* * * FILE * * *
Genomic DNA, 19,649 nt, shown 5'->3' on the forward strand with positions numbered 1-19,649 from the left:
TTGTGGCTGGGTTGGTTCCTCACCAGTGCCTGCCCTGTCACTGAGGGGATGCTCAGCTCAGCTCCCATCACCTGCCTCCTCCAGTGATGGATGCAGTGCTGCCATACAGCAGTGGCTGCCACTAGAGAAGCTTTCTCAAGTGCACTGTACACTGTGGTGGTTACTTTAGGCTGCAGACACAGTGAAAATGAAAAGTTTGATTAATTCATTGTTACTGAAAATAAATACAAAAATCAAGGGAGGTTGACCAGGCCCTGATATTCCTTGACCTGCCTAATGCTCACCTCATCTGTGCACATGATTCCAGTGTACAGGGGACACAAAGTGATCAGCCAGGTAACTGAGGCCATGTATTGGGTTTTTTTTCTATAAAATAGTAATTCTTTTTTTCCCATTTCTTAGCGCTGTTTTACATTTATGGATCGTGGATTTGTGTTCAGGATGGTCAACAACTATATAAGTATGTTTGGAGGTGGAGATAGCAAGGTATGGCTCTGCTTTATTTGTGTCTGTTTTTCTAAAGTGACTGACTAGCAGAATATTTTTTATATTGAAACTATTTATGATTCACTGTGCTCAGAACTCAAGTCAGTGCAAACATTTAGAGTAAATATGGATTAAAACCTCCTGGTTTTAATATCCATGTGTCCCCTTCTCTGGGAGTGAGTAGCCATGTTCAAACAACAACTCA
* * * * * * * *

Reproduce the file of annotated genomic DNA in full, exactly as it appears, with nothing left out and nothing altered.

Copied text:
Genomic DNA, 19,649 nt, shown 5'->3' on the forward strand with positions numbered 1-19,649 from the left:
TTGTGGCTGGGTTGGTTCCTCACCAGTGCCTGCCCTGTCACTGAGGGGATGCTCAGCTCAGCTCCCATCACCTGCCTCCTCCAGTGATGGATGCAGTGCTGCCATACAGCAGTGGCTGCCACTAGAGAAGCTTTCTCAAGTGCACTGTACACTGTGGTGGTTACTTTAGGCTGCAGACACAGTGAAAATGAAAAGTTTGATTAATTCATTGTTACTGAAAATAAATACAAAAATCAAGGGAGGTTGACCAGGCCCTGATATTCCTTGACCTGCCTAATGCTCACCTCATCTGTGCACATGATTCCAGTGTACAGGGGACACAAAGTGATCAGCCAGGTAACTGAGGCCATGTATTGGGTTTTTTTTCTATAAAATAGTAATTCTTTTTTTCCCATTTCTTAGCGCTGTTTTACATTTATGGATCGTGGATTTGTGTTCAGGATGGTCAACAACTATATAAGTATGTTTGGAGGTGGAGATAGCAAGGTATGGCTCTGCTTTATTTGTGTCTGTTTTTCTAAAGTGACTGACTAGCAGAATATTTTTTATATTGAAACTATTTATGATTCACTGTGCTCAGAACTCAAGTCAGTGCAAACATTTAGAGTAAATATGGATTAAAACCTCCTGGTTTTAATATCCATGTGTCCCCTTCTCTGGGAGTGAGTAGCCATGTTCAAACAACAACTCA